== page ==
Two Sides to Every Story by Robin Feiner explores the many choices and dilemmas that life can present. Boiled or fried eggs? Meat or vegetables? Is a dog or a cat the best pet? History or science? Country or city? Jacket and tie or lucky T-shirt?

    Oscar has to decide on these and other choices in his day to day life, and deals with each one with his skill of ‘mental gymnastics’.

    Oscar had a special way of looking at things.
    He took his subject, he twisted it this way
    and that. He tumbled it all around…
    inside out, and outside in, exploring it
    every which way.

    Two sides to every story

    The illustrations by Beck Feiner are in bold, block colours and bring to life Oscar’s tumbling, turning way of looking at his world.

    If you are building a children’s library, these four books would make perfect additions.

    They are published by HarperCollins Children’s Books in July and August 2023.
    My thanks to the publishers for copies to review.

  • Books and reading,  History

    Perfect: ‘The Bookbinder of Jericho’ by Pip Williams

    Do you know the feeling when you treat yourself to a new book purchase and, because you have several other books to read first, it sits on your bookshelf or bedside table for a while? Every time you pass it, you have a warm feeling inside. I will get to you soon, you promise. There is often great pleasure to be had in the anticipation of pleasure.

    That was me with The Bookbinder of Jericho. I had (like so many others around the world) fallen in love with Pip William’s 2020 novel, The Dictionary of Lost Words, and so I was very pleased when I learned she was writing a second novel set in Oxford in the World War I era. Having at last been able to read it, I can say with certainty that it will be one of my standout reads for 2023.

    Pip Williams writes the best kind of historical fiction: stories about real places and events, with characters to care deeply about. Fiction that tells us something about who we are today and how we got here. The past is the recipe for the present, whether we know it or not. These types of novels illuminate how and why.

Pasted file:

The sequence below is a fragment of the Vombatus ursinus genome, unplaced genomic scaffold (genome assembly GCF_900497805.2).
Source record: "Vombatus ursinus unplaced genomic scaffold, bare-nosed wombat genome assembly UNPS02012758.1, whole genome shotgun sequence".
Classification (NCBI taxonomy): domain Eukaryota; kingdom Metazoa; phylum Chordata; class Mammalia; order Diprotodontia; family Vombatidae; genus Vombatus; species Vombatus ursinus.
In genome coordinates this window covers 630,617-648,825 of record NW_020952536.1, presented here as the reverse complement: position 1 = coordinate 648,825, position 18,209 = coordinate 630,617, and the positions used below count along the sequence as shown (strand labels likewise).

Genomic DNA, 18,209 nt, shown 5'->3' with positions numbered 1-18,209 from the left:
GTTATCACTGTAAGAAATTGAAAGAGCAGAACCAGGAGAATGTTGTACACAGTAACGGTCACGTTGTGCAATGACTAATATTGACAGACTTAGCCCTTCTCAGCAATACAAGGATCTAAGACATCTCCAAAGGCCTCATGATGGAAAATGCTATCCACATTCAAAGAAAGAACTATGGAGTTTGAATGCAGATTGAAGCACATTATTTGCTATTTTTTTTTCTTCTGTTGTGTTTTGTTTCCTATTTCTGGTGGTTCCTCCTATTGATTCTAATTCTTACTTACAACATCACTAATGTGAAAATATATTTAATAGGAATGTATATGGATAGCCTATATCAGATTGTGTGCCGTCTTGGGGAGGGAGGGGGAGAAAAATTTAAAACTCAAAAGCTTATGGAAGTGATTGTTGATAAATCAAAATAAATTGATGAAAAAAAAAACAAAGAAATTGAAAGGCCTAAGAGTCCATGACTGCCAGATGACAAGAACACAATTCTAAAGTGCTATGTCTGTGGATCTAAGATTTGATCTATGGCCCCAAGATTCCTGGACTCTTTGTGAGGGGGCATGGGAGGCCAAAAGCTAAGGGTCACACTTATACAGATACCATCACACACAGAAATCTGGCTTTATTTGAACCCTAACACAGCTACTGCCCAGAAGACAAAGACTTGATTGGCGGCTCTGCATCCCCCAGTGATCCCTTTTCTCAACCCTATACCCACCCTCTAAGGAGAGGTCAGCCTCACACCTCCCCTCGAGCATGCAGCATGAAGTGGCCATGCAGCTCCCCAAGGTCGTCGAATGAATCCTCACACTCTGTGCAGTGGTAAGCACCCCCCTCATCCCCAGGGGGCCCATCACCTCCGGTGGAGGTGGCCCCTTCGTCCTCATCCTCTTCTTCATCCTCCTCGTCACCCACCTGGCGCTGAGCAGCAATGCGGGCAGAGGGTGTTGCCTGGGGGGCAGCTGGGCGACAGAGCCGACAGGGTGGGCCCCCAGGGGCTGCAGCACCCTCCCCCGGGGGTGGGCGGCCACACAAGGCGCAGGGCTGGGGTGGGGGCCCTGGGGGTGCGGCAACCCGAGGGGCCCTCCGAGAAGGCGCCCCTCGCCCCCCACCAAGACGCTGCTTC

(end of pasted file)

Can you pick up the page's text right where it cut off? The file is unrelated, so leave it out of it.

The Bookbinder of Jericho stands on its own as a perfect story; there is no need to have read the earlier book. It is not a prequel or a sequel, but a companion novel. Having said that, I did have little thrills of recognition as characters or references from the first book made brief but profound appearances in this new story.

    The narrative centers around the people in the ‘bindery’ of Oxford University Press: almost all women, they were the workers who gathered, folded and stitched the printed pages into books. This work is imbued with a grace and dignity; though never glamorised. In the early twentieth century, there was a steep price to be paid for being working class and a woman. Even as Britain moved towards women’s suffrage, this initially only applied for women who owned property or wealth.

    Peggy is one of the ‘bindery girls’ but she longs to be able to have the words in her mind as well as the papers in her hands. She is told more times than she can remember, Your job is to bind the books, not read them. Her twin sister, Maud, is special: a ‘one of a kind’, loved by her family and neighbours, though Peggy has moments of wondering what life would be like without the responsibility of caring for her sister.

    The sisters live on a narrowboat moored on the river, which sounds romantic but is also cold in winter, hot in summer, and very cramped.

    Their tiny home is filled with bookshelves installed when their mother was alive, containing bound and loose leaf printings of books or parts of books, collected by Peggy and her mother when rejected as ‘waste’ at the printer or bindery. The girls’ mother introduced them to classics and works of antiquity, such as Homer’s Odysseus. Peggy dreams of entering the women’s college of Oxford university, just across the road from the bindery where she goes to work every day.

    ‘I’m from Jericho, Bastiaan, not Oxford. I left school at twelve, and Homer was not in the curriculum at St Barnabas – not in English and certainly not in Ancient Greek.’
    ‘But why not in English?’
    ‘There was no point. Our destinies were too ordinary to bother the gods, and our journeys would take us no further than the Press.’
    ‘The same Press that prints Homer in English and Ancient Greek?’
    I raised my eyebrows and did my best impression of Mrs Hogg.
    ‘Your job, Miss Jones, is to bind the books, not read them.

    The Bookbinder of Jericho p258

    Then WWI breaks out and life changes for everyone.

    This is the story of women’s work and their challenges; the prison that social class and gender expectations create for everyone; the way war both damages and destroys, yet can open new opportunities for some.

    Especially it is the story of people and relationships: how they can hurt and heal; how friendship and love can embrace and nurture even in the darkest of circumstances; how some injuries cannot be healed.

    For me, it is a perfect piece of historical fiction. I loved this book.